Grafton Rowing Club History: Early Shipping 10
The "Noorebar" was a steel S.S. built in 1904 at Kinghorn. She was 56.3 metres (185 feet) in length and 670 tons. Originally owned by G. Nicoll, she was sold to the North Coast Steam Navigation Company on arrival in Australia from the U.K.
The native name "Noorebar" means "Place where the the Noore Vine grows". (There is an area near Bangalow and Byron Bay called Newrybar - perhaps there is some relationship here ?)
The "Noorebar" was sold to Fiji in 1920, resold to Djambi, Sumatra in 1924, and unregistered in 1932. She was reported in the earthquake at Rabaul in 1937.
The "Woolwich" (above) and "Iolanthe" (below) were river boats, making regular runs along the Clarence
At one stage owned by South Grafton merchant J. McKittrick, the "Woolwich" and "Iolanthe" were sold to Captain Charles Pullen of Cowper who already had a river boat business with the "Ethel" and "Young Dick". Other river boats of the era included the "Atlanta, "Lady Beatrice", "Otis", "Clarence", and "Favorite", as well as the later "Moongi", "Mulgi" and "Mooli".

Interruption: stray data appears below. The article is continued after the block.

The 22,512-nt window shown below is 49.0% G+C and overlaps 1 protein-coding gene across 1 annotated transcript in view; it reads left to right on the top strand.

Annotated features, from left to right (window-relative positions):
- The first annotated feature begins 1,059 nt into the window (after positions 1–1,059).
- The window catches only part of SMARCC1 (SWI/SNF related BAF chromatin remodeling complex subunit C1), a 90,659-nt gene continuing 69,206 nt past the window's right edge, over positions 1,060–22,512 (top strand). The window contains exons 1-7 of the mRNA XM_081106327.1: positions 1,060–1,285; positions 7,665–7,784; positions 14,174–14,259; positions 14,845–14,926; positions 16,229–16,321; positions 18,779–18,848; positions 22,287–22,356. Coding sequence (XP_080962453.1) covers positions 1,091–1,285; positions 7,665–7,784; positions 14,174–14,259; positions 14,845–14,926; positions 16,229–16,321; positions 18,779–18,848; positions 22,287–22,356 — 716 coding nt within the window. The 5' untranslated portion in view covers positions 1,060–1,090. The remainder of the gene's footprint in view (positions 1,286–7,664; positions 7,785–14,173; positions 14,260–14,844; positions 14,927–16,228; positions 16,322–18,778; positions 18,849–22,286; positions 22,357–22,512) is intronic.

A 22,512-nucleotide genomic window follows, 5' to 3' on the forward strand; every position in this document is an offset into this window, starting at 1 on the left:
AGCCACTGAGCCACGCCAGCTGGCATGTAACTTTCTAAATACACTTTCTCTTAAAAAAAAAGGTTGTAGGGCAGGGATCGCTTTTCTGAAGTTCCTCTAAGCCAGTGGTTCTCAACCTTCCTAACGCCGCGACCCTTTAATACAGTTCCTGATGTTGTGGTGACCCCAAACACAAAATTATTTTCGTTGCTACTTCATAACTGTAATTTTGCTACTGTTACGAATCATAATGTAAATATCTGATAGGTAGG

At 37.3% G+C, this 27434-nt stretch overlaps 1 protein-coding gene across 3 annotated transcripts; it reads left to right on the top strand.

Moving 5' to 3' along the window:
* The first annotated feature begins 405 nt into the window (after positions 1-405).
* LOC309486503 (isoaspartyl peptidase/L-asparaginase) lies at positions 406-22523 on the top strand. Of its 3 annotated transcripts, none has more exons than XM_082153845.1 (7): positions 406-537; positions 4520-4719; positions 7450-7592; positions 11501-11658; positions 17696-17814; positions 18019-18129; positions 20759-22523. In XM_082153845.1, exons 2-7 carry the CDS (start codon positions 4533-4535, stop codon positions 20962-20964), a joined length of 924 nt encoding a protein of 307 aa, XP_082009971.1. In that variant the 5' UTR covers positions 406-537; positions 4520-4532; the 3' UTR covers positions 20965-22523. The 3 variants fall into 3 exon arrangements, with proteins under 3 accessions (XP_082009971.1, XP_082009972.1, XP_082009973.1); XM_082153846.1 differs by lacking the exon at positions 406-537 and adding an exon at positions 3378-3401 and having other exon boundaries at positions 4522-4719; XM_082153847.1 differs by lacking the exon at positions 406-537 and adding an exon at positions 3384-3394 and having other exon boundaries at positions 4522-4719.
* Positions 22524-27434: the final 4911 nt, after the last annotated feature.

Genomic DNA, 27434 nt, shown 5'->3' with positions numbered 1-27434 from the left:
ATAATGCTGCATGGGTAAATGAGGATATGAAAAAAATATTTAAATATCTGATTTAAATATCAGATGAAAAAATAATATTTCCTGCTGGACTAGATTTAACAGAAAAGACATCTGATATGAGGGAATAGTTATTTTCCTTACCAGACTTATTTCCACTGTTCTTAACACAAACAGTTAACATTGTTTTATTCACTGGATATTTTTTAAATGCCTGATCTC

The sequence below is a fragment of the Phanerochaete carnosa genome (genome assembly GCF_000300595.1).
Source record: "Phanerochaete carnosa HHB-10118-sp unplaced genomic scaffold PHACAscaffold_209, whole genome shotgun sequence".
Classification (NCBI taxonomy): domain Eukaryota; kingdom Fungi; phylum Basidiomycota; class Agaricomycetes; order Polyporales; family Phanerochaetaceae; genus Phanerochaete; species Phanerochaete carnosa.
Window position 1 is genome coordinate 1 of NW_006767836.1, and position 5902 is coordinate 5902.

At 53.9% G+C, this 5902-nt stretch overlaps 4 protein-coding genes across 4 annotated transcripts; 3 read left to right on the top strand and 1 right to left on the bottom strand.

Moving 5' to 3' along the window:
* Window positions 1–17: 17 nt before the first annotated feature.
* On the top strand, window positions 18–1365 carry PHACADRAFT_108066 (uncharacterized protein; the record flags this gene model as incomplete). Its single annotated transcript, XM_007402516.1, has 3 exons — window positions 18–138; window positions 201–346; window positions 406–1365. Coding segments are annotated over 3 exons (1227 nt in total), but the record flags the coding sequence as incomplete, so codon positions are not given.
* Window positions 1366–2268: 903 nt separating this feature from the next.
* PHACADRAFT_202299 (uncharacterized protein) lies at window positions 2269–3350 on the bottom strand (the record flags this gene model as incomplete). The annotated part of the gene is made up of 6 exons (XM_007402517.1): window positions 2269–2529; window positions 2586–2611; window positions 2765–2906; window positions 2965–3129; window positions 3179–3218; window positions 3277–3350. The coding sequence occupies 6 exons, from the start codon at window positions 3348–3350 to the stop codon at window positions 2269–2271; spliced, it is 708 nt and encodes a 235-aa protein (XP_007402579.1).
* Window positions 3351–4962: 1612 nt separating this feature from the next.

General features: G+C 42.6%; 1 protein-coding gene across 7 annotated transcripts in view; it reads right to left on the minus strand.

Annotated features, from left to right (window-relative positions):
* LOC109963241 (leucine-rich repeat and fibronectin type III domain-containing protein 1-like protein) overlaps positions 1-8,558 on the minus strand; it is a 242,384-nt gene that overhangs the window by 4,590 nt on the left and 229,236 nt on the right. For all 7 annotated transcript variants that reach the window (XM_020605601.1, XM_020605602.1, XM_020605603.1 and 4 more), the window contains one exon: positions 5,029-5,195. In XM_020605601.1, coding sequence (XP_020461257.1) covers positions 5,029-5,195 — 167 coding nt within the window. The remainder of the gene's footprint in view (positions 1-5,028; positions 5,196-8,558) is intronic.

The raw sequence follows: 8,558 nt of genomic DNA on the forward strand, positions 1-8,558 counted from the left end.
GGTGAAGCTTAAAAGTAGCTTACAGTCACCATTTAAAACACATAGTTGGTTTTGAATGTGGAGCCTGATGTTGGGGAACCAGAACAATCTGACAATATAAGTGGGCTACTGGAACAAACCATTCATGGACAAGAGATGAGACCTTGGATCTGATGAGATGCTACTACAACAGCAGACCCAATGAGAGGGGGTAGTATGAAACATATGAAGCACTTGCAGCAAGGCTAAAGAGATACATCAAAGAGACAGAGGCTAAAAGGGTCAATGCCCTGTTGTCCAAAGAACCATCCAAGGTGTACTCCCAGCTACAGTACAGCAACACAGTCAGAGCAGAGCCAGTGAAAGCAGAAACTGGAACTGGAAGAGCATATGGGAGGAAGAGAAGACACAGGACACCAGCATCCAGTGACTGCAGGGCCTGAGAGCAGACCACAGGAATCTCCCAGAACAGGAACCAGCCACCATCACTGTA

The river boats served as transport for passengers and goods alike, with goods such as milk, maize and potatoes regularly carried - they even delivered the morning "Daily Examiner" to farms by steaming along about 25 metres offshore so that a deckhand could throw a pressed copy of the paper onto the shore to be retrieved by the farmer's dog.
The "Iolanthe" was best known for her regular run from Grafton to the Clarence Heads, whilst the "Woolwich" ran from Grafton to Chatsworth. In the 1920s, it was possible to leave Copmanhurst on the "Atlanta" at noon, and catch the 3:00 pm Pullen's steamer at Grafton and be in Yamba before nightfall - much quicker than travelling by coach!